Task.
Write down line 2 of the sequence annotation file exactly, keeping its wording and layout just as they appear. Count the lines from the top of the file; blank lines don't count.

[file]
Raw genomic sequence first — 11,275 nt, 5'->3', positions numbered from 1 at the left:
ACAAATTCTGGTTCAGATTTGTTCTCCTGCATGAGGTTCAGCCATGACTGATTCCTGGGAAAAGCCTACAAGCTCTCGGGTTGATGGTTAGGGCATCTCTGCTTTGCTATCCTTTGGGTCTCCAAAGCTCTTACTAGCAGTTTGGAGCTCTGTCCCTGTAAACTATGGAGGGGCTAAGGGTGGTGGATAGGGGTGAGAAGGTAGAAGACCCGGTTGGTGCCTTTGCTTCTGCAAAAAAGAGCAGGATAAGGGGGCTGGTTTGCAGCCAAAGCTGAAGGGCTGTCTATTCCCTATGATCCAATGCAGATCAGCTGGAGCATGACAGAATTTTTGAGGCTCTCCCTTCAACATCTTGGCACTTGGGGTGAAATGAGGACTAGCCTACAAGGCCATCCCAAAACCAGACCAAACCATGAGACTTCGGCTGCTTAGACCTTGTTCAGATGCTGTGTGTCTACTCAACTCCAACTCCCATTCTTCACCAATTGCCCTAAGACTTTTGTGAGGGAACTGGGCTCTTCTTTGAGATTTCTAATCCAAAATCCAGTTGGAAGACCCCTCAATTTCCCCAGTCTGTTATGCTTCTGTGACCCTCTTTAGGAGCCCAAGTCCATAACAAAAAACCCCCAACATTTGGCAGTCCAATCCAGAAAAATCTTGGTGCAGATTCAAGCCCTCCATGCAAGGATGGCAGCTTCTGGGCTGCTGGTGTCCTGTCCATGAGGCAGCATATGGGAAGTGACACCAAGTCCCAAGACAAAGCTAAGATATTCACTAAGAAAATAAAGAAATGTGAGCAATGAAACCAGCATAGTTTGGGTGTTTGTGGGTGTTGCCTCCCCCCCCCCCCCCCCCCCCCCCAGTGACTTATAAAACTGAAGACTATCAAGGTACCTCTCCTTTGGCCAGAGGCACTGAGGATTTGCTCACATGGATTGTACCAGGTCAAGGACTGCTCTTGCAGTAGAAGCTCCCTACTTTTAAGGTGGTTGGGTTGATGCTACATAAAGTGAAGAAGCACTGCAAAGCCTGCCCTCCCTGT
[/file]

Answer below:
ACAAATTCTGGTTCAGATTTGTTCTCCTGCATGAGGTTCAGCCATGACTGATTCCTGGGAAAAGCCTACAAGCTCTCGGGTTGATGGTTAGGGCATCTCTGCTTTGCTATCCTTTGGGTCTCCAAAGCTCTTACTAGCAGTTTGGAGCTCTGTCCCTGTAAACTATGGAGGGGCTAAGGGTGGTGGATAGGGGTGAGAAGGTAGAAGACCCGGTTGGTGCCTTTGCTTCTGCAAAAAAGAGCAGGATAAGGGGGCTGGTTTGCAGCCAAAGCTGAAGGGCTGTCTATTCCCTATGATCCAATGCAGATCAGCTGGAGCATGACAGAATTTTTGAGGCTCTCCCTTCAACATCTTGGCACTTGGGGTGAAATGAGGACTAGCCTACAAGGCCATCCCAAAACCAGACCAAACCATGAGACTTCGGCTGCTTAGACCTTGTTCAGATGCTGTGTGTCTACTCAACTCCAACTCCCATTCTTCACCAATTGCCCTAAGACTTTTGTGAGGGAACTGGGCTCTTCTTTGAGATTTCTAATCCAAAATCCAGTTGGAAGACCCCTCAATTTCCCCAGTCTGTTATGCTTCTGTGACCCTCTTTAGGAGCCCAAGTCCATAACAAAAAACCCCCAACATTTGGCAGTCCAATCCAGAAAAATCTTGGTGCAGATTCAAGCCCTCCATGCAAGGATGGCAGCTTCTGGGCTGCTGGTGTCCTGTCCATGAGGCAGCATATGGGAAGTGACACCAAGTCCCAAGACAAAGCTAAGATATTCACTAAGAAAATAAAGAAATGTGAGCAATGAAACCAGCATAGTTTGGGTGTTTGTGGGTGTTGCCTCCCCCCCCCCCCCCCCCCCCCCCAGTGACTTATAAAACTGAAGACTATCAAGGTACCTCTCCTTTGGCCAGAGGCACTGAGGATTTGCTCACATGGATTGTACCAGGTCAAGGACTGCTCTTGCAGTAGAAGCTCCCTACTTTTAAGGTGGTTGGGTTGATGCTACATAAAGTGAAGAAGCACTGCAAAGCCTGCCCTCCCTGT